Striker control device for Glock - Page 6

Striker control device for Glock

This is a discussion on Striker control device for Glock within the Defensive Carry Guns forums, part of the Defensive Carry Discussions category; Originally Posted by SpringerXD The lack of a manual safety is the main reason I've never owned a Glock and don't plan to. Like I've ...

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Thread: Striker control device for Glock

  1. #76
    Senior Member Array lee n. field's Avatar
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    Quote Originally Posted by SpringerXD View Post
    The lack of a manual safety is the main reason I've never owned a Glock and don't plan to. Like I've always said, the trigger "safety" isn't one as far as I'm concerned, because if my finger is on the trigger.....

    I have four XD's, different models and all in .45. But if they didn't have the grip safety, I would look elsewhere.
    I see the Striker Control Device as getting you the same level of safety as the XD grip safety, in a slightly different way. Instead of lifting the palm away from the grip safety slightly as you guide the gun into your holster, the very same action has you with the thumb on the SCD.

    (And yes, I have 2 XD-s and 2 XDSes, and one Glock, equipped with SCD.)

    I have been involved in after action investigations as well. I have seen cops shoot themselves in the butt with double action revolvers. Everything you do to idiot proof something creates another failure point and the true idiots are immune anyway.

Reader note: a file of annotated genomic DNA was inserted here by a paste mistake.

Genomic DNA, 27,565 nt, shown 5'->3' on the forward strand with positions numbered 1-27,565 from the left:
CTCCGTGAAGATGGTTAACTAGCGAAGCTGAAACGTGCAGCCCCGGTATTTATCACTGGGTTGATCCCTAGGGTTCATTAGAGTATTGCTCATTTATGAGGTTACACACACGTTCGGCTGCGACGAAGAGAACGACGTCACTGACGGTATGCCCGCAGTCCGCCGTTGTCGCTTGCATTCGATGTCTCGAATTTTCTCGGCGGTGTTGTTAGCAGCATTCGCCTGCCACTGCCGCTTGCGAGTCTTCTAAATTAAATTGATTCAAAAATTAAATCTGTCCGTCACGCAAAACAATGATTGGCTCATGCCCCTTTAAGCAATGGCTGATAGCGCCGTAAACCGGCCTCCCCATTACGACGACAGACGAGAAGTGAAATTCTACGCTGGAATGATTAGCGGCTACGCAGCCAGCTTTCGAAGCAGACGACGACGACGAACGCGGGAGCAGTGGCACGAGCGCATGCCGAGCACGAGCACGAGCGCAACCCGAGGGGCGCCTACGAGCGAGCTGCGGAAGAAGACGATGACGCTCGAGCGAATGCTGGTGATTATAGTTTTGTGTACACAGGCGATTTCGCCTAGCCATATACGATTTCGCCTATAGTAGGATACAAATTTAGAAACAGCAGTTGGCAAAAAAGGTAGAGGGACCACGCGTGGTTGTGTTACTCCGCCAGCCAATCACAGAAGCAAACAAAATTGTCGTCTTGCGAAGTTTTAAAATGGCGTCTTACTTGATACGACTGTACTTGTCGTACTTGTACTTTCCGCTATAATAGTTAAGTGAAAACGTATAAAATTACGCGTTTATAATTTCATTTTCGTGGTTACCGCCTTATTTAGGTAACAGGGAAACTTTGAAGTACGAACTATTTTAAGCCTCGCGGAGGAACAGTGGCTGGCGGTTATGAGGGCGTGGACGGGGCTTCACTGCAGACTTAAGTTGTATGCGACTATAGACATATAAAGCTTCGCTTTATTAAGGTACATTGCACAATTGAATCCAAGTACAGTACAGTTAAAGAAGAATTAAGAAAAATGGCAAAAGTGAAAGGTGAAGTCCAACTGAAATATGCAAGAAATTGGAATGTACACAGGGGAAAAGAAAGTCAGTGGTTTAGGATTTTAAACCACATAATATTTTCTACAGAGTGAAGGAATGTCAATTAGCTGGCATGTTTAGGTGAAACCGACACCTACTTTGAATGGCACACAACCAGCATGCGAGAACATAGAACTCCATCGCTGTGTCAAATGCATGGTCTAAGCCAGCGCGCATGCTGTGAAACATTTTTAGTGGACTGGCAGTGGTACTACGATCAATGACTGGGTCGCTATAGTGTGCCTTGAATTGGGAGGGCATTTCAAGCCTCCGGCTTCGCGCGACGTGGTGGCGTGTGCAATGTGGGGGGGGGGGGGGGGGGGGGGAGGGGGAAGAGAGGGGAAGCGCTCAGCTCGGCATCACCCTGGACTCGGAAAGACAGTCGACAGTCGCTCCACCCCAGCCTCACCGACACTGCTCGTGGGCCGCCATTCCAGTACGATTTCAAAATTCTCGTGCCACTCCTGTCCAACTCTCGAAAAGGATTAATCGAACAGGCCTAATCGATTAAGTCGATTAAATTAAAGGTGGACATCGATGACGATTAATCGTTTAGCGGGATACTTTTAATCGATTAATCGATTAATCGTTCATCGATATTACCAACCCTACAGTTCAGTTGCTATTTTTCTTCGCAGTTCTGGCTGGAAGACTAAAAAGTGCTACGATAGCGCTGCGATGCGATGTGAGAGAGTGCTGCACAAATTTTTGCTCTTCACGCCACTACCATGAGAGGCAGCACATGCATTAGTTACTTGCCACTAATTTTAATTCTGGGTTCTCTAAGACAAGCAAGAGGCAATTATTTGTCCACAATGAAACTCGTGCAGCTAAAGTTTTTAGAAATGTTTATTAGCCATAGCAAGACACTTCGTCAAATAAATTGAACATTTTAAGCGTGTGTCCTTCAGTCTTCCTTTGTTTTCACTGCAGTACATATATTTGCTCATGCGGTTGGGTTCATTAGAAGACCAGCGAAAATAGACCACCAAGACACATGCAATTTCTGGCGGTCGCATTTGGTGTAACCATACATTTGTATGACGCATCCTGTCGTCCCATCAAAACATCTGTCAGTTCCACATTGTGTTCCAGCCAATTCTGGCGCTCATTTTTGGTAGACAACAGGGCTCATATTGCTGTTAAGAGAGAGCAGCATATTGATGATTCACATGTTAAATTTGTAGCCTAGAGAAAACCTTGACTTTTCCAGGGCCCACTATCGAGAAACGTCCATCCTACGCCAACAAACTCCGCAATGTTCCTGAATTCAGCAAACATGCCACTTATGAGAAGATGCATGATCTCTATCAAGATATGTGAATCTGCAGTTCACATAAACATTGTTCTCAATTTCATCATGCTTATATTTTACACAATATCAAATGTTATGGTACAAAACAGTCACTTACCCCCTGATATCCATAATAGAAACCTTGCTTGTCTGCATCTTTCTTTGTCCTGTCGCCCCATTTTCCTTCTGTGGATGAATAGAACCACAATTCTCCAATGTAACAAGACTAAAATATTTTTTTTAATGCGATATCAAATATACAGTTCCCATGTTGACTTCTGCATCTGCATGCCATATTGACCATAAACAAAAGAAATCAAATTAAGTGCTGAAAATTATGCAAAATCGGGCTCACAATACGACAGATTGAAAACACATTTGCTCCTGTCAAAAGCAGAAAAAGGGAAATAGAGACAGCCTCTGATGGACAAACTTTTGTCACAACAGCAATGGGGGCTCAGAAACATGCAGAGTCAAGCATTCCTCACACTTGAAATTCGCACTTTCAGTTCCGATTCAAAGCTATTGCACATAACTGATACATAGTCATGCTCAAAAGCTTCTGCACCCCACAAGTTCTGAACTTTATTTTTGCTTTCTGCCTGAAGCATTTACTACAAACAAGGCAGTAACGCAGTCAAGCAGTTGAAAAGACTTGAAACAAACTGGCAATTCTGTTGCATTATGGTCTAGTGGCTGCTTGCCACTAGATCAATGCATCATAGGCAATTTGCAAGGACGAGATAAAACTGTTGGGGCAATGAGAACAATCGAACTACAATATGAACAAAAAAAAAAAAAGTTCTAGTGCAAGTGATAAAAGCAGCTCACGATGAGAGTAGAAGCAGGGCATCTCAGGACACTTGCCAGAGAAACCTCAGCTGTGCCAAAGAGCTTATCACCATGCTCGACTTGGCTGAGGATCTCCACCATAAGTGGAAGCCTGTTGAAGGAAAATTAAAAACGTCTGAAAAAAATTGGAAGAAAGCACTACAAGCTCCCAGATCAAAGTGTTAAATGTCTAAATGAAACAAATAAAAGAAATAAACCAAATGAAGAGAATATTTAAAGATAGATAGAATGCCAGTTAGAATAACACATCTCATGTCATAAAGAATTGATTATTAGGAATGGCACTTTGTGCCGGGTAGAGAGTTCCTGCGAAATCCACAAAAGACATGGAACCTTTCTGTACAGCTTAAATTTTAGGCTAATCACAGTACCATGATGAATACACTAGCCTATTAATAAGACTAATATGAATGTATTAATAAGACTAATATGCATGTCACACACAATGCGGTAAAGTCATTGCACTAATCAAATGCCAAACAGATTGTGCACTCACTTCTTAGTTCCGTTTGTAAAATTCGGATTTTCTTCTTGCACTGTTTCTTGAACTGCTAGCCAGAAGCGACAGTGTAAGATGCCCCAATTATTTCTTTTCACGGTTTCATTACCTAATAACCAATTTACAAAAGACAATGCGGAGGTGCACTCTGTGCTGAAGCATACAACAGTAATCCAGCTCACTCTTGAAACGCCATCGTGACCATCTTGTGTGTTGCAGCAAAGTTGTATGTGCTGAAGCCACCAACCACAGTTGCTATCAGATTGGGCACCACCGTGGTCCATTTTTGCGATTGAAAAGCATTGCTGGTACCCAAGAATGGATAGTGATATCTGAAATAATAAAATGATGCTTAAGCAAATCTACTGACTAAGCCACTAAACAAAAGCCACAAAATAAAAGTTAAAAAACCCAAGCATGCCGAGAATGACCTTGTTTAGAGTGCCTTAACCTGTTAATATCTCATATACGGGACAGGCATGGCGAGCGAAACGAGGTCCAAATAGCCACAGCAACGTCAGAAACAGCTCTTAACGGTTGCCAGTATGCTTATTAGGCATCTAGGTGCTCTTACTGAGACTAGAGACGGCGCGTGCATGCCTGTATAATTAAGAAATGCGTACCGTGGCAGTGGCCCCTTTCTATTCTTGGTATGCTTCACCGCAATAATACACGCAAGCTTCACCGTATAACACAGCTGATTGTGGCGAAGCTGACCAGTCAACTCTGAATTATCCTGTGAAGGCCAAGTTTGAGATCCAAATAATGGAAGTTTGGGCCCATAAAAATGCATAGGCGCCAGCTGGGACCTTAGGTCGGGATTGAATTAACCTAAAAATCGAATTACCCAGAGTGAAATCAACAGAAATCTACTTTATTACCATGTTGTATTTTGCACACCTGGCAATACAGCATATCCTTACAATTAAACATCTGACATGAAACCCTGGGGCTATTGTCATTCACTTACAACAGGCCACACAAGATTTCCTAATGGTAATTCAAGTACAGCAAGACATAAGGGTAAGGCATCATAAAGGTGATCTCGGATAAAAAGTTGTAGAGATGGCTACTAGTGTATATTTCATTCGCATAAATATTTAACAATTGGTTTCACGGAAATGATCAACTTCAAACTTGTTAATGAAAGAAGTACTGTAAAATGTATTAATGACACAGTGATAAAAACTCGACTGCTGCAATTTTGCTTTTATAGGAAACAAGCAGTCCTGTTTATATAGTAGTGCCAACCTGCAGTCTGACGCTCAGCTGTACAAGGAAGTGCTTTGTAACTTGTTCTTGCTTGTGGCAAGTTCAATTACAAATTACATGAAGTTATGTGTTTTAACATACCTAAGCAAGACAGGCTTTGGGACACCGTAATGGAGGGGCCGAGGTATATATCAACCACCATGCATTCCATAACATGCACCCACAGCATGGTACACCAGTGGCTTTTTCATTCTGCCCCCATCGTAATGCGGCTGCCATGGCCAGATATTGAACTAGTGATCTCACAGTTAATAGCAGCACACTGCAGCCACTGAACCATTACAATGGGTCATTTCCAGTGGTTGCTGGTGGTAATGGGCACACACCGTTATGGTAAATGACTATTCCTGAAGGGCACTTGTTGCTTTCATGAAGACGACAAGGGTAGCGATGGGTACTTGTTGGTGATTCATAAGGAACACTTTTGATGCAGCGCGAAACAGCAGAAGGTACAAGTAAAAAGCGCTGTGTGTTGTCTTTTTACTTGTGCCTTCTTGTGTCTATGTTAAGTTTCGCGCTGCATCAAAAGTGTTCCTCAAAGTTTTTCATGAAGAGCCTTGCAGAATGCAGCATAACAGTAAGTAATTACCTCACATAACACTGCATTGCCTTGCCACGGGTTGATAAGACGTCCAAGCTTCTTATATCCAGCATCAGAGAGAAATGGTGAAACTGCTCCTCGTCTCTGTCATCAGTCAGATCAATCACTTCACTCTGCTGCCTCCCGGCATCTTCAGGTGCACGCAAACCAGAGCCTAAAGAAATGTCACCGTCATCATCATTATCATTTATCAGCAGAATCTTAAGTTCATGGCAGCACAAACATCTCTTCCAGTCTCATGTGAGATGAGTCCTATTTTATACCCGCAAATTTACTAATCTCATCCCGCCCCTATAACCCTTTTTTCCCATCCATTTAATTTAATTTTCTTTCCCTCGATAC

You could just not have your finger by the trigger, but that would be too simple.
    Quote Originally Posted by Rabbit212 View Post
    This is my safety.....unfortunately your safety is being run by your brain. Brain fog, brain fart, mental fatigue, adrenaline dump or any number of things can make your safety....well not that safe.
    Then there is "my safety is between my ears" uh huh how many times has that guy let you down over the years??
    ...
    Lol rant over, heck I dont even own a glock!!!! But if I did I would install this device on it.
    What I worry most about is the "brain fart". Over familiarity, a moment's inattention, BOOM! Anything technological that helps head that off, is good.

    Installing a Striker Control Device on my G19 was what tipped me over to actually (sometimes) carrying it.
    Holmes375, Talldog and Rabbit212 like this.

  2. #77
    Senior Member Array Holmes375's Avatar
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    Quote Originally Posted by AzQkr View Post